[Dwayne]:
Exactly, and if these tools don’t disrupt my workflow as a developer, it’s a win-win situation.
[Laurent]:
Absolutely. Our approach is about seamless integration. For instance, GitHub's ecosystem already captures a lot of process data. Governance isn’t just about one tool; it's about combining various tools to oversee the entire development process efficiently. Our platform aligns with this approach, enhancing what already exists in the ecosystem.

Charting the Evolution of Secure Cloud-Based Development

[Mackenzie]:
As we conclude, it's clear this conversation is far from over. Laurent, your insights have been enlightening. For those wanting to delve deeper into these topics, where can they find your articles and contributions to the security dialogue?
[Laurent]:
Our website, Strong Network, is a great starting point for blogs and webinars. I’ve also contributed a series of webinars and articles on Medium, discussing security and our work at Strong Network. One recent piece, ‘The Virtual Secure Developer Laptop,’ encapsulates much of what we discussed today. It explores replacing traditional secure developer environments with more flexible, cloud-based solutions.
[Mackenzie]:
Yeah, that article is fantastic. There's an illustration in there that I absolutely loved – a timeline of the computer evolution. It's one of those moments, like when you use the Wayback Machine, where you can look at it and think, "Oh, my God, I get it now. This makes so much sense of how far we've come."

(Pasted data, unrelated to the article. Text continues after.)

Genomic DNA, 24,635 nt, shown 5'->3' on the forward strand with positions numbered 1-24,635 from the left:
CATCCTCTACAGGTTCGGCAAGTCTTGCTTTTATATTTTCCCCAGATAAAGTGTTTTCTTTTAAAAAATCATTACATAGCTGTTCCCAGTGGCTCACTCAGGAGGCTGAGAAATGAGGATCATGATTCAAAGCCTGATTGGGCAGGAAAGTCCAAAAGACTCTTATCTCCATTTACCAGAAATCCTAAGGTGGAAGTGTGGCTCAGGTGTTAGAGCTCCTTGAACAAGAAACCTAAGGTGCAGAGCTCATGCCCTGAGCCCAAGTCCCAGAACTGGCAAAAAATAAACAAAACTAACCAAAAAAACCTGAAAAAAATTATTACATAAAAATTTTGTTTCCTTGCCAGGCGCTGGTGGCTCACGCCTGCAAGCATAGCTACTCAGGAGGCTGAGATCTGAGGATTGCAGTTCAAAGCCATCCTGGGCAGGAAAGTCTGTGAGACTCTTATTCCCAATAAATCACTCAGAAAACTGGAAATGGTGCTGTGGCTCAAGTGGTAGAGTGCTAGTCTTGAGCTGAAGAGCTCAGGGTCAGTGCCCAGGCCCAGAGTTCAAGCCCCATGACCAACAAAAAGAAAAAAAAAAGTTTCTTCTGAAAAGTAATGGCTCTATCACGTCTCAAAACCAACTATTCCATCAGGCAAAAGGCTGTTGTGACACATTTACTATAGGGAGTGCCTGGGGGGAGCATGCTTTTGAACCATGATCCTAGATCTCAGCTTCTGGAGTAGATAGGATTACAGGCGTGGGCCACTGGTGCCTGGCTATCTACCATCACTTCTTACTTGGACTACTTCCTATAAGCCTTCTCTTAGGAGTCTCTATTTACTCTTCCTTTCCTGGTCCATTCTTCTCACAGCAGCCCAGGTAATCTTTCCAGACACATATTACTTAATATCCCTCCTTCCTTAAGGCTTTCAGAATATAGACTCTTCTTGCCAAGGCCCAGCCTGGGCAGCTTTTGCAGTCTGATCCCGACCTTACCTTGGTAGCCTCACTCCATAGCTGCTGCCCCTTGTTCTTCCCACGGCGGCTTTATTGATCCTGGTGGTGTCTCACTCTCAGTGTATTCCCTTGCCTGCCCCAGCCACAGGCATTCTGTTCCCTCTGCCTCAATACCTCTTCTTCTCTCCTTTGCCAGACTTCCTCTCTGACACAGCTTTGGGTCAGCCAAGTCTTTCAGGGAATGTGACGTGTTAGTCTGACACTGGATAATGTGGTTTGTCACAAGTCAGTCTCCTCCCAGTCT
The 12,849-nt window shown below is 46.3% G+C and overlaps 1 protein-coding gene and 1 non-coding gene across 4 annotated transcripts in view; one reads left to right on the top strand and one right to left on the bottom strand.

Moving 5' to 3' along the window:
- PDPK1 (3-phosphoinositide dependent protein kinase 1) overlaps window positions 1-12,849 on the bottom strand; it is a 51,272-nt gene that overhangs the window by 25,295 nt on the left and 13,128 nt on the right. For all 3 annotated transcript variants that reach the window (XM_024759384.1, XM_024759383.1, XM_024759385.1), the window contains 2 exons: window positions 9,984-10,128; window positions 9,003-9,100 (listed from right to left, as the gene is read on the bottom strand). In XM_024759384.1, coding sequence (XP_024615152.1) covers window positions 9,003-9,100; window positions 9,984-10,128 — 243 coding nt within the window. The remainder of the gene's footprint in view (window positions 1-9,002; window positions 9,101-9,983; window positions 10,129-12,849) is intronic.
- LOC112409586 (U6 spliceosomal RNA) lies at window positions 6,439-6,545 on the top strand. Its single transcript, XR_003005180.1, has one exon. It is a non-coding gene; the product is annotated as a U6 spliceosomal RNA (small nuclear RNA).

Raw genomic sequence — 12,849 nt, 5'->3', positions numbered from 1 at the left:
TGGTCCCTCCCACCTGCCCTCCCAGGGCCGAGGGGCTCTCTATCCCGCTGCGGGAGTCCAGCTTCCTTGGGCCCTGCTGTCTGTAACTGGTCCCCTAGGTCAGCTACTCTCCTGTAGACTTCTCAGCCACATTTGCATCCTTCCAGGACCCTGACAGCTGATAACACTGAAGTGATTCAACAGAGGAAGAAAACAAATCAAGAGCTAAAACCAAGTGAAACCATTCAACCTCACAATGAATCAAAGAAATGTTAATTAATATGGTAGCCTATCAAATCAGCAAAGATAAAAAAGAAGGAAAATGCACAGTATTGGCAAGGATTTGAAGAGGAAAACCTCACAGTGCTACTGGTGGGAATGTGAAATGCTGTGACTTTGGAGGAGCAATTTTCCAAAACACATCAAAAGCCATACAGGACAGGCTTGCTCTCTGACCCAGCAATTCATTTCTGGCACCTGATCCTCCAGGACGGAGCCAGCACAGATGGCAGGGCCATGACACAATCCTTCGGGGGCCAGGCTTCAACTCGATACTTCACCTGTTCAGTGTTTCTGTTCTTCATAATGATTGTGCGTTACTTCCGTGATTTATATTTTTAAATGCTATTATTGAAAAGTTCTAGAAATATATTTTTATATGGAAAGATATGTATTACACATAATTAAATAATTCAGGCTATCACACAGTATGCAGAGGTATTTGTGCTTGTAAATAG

ICT evolution for secure application development using remote resources.
Figure: ICT evolution for secure application development using remote resources.
[Laurent]:
Thank you. It's incredible to think it was only 10 years ago. Look at how far we've come in that time. Back then, we stored everything previously on our laptops because there weren't many cloud applications. But now, everything has migrated to the cloud. The last step is the developer's information, source code, and data. Everything else has already moved to the cloud, including CRM data. In 2008, people thought putting customer data on the cloud was crazy, but now everyone does it. It's fascinating.
[Mackenzie]:
Well, Laurent, I want to take this opportunity to thank you once more for joining us on our Gitguardian Secure Repo. It's been a captivating conversation, and I hope we can revisit this topic in the future. To our audience, thank you for tuning in. Be sure to check out the articles Laurent mentioned; they provide valuable insights into the direction we're heading. Laurent, thanks again, and I'll see you all next time.
Explore the latest technological advancements in secure developer environments in our upcoming webinar. We'll discuss essential strategies for securing the development process and introduce innovative solutions to protect your enterprise's development structure.